It’s my annual “Taxes from A to Z” series! For the series, I’ll focus on terms that you might see on your tax forms and statements but not necessarily in the headlines. If you’re wondering whether you can claim wardrobe expenses or whether to deduct a capital loss, this is one series you won’t want to miss.

H is for Higher Standard Deduction.

Two-thirds* of all taxpayers will claim the standard deduction. That’s the case despite the fact that we hear so much about itemized deductions (including the home mortgage interest deduction and the charitable deduction). The reality is, however, that most taxpayers don’t itemize for one simple reason: the standard deduction for their filing status exceeds their total itemized deductions on Schedule A.

(*NOTE: Post-TJCA, the number is closer to 90%.)

Those are the numbers for most taxpayers. There is, however, an exception. If you are blind or age 65 or older at the end of the year, you are entitled to a higher standard deduction.
If you aren’t totally blind, in order to qualify for the higher standard deduction you must get a certified statement from an eye doctor that you can’t see better than 20/200 with glasses or contact lenses, or your field of vision is 20 degrees or less. The more documentation regarding your condition, the better and, of course, you’ll want to keep good records.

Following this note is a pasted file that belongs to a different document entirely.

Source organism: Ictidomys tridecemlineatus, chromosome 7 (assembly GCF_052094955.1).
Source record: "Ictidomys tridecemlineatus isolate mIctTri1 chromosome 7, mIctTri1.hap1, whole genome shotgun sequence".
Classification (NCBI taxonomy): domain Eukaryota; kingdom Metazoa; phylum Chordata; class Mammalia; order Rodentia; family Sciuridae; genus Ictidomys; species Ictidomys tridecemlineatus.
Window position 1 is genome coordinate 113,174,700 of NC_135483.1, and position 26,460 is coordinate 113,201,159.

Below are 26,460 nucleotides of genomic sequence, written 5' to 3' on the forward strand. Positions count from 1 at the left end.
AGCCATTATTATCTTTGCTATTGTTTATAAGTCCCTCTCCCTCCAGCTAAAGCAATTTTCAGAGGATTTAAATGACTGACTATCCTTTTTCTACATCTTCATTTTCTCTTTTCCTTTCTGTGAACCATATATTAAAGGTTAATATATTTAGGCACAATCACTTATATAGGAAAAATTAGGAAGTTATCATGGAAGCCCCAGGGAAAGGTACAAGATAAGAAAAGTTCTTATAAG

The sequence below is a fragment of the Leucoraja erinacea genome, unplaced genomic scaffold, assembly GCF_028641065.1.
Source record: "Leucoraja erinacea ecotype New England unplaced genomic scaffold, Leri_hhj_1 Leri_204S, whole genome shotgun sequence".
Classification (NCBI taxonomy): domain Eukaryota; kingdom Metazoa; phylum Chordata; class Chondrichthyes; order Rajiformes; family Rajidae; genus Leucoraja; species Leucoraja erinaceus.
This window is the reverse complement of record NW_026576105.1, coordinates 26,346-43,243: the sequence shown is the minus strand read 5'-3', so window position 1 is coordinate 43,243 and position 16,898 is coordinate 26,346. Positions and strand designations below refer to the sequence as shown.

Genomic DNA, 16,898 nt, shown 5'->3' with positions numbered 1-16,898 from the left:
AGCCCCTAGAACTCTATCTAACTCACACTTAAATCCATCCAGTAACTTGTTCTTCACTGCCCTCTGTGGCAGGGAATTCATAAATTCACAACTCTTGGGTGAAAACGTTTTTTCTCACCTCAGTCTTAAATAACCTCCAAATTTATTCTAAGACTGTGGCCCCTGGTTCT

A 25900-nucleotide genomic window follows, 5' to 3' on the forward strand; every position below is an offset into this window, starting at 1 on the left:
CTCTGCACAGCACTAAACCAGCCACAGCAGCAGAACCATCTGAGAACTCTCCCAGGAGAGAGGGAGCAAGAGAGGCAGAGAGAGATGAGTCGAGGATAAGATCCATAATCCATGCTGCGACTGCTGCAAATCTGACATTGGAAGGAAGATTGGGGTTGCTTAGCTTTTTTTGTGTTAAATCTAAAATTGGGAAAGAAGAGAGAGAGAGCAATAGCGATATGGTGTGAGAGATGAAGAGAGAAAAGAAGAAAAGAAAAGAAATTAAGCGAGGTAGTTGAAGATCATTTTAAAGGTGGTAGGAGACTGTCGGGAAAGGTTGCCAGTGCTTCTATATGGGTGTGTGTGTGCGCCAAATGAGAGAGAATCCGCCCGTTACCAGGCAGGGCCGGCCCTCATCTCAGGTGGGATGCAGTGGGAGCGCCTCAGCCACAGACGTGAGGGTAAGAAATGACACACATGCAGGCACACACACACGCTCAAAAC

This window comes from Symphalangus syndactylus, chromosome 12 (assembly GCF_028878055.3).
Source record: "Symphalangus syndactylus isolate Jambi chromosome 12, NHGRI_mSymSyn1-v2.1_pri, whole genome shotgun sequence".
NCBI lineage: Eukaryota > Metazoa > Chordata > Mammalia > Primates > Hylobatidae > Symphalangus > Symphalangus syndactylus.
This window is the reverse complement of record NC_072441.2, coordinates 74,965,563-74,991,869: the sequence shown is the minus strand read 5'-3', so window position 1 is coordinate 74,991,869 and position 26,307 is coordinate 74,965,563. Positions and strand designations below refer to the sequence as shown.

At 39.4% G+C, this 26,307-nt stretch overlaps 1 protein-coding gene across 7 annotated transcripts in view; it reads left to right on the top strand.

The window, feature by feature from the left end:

If you aren’t yet age 65, you can still claim the higher standard deduction if your spouse is age 65 or older or blind and you file a joint return, or you file a separate return and can claim an exemption for your spouse because your spouse had no gross income and can’t be claimed as a dependent by another taxpayer. If your spouse died in 2015 before reaching age 65, you can’t take a higher standard deduction because of your spouse (you can, however, claim the deduction for yourself if you were age 65). For purposes of the standard deduction, you’re considered to reach age 65 on the day before your 65th birthday.

You can combine additional standard deduction amounts. For example, if you are age 65 and blind, you would be entitled to the additional amounts for age and blindness. Your higher standard deduction would be the sum of the standard deduction and the additional amounts for both age and blindness.

If you’re not sure whether to claim the standard deduction or the itemized deduction, and the math in your head makes it seem too close to call, run the numbers and see which is the most beneficial.

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Kelly Erb is a tax attorney, tax writer and podcaster.

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